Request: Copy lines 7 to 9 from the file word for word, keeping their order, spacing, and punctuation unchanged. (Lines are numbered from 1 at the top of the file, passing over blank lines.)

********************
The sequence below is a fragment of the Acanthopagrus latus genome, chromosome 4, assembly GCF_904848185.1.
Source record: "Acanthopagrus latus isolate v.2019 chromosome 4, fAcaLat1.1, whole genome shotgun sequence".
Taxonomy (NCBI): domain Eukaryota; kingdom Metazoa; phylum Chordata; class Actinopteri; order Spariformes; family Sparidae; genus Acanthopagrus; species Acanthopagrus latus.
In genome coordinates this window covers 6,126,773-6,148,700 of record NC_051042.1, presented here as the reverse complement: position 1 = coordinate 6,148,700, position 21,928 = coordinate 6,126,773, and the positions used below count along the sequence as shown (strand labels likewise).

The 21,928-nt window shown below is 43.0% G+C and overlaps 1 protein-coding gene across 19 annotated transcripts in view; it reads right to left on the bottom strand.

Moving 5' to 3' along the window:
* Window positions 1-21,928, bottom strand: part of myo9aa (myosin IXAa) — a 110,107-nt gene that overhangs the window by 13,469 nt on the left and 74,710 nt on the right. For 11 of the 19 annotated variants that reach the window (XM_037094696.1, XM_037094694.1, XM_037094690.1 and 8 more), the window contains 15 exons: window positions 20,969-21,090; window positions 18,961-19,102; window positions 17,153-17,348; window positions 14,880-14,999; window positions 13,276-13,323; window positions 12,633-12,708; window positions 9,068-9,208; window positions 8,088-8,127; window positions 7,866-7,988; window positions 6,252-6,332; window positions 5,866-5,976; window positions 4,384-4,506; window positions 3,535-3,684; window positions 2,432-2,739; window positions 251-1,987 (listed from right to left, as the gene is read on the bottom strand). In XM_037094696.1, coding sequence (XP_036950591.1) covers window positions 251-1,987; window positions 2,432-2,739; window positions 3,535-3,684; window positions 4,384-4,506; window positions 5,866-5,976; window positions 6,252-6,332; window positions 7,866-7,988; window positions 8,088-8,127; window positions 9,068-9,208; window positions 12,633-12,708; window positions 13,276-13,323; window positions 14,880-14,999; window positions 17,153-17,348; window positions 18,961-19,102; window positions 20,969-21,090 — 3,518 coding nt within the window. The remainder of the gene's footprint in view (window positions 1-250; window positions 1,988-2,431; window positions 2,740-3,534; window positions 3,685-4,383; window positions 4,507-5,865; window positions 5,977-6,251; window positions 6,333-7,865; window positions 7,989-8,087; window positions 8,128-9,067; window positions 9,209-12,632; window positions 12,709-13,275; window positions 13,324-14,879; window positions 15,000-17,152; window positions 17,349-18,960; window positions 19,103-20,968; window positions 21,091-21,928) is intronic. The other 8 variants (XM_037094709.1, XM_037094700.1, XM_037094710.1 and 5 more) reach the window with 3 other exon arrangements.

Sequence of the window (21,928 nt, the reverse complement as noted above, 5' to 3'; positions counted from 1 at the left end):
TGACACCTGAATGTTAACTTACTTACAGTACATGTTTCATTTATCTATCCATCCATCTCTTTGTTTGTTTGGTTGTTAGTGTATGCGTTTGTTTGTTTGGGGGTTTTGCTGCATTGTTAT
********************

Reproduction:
* Window positions 1-21,928, bottom strand: part of myo9aa (myosin IXAa) — a 110,107-nt gene that overhangs the window by 13,469 nt on the left and 74,710 nt on the right. For 11 of the 19 annotated variants that reach the window (XM_037094696.1, XM_037094694.1, XM_037094690.1 and 8 more), the window contains 15 exons: window positions 20,969-21,090; window positions 18,961-19,102; window positions 17,153-17,348; window positions 14,880-14,999; window positions 13,276-13,323; window positions 12,633-12,708; window positions 9,068-9,208; window positions 8,088-8,127; window positions 7,866-7,988; window positions 6,252-6,332; window positions 5,866-5,976; window positions 4,384-4,506; window positions 3,535-3,684; window positions 2,432-2,739; window positions 251-1,987 (listed from right to left, as the gene is read on the bottom strand). In XM_037094696.1, coding sequence (XP_036950591.1) covers window positions 251-1,987; window positions 2,432-2,739; window positions 3,535-3,684; window positions 4,384-4,506; window positions 5,866-5,976; window positions 6,252-6,332; window positions 7,866-7,988; window positions 8,088-8,127; window positions 9,068-9,208; window positions 12,633-12,708; window positions 13,276-13,323; window positions 14,880-14,999; window positions 17,153-17,348; window positions 18,961-19,102; window positions 20,969-21,090 — 3,518 coding nt within the window. The remainder of the gene's footprint in view (window positions 1-250; window positions 1,988-2,431; window positions 2,740-3,534; window positions 3,685-4,383; window positions 4,507-5,865; window positions 5,977-6,251; window positions 6,333-7,865; window positions 7,989-8,087; window positions 8,128-9,067; window positions 9,209-12,632; window positions 12,709-13,275; window positions 13,324-14,879; window positions 15,000-17,152; window positions 17,349-18,960; window positions 19,103-20,968; window positions 21,091-21,928) is intronic. The other 8 variants (XM_037094709.1, XM_037094700.1, XM_037094710.1 and 5 more) reach the window with 3 other exon arrangements.

Sequence of the window (21,928 nt, the reverse complement as noted above, 5' to 3'; positions counted from 1 at the left end):
TGACACCTGAATGTTAACTTACTTACAGTACATGTTTCATTTATCTATCCATCCATCTCTTTGTTTGTTTGGTTGTTAGTGTATGCGTTTGTTTGTTTGGGGGTTTTGCTGCATTGTTAT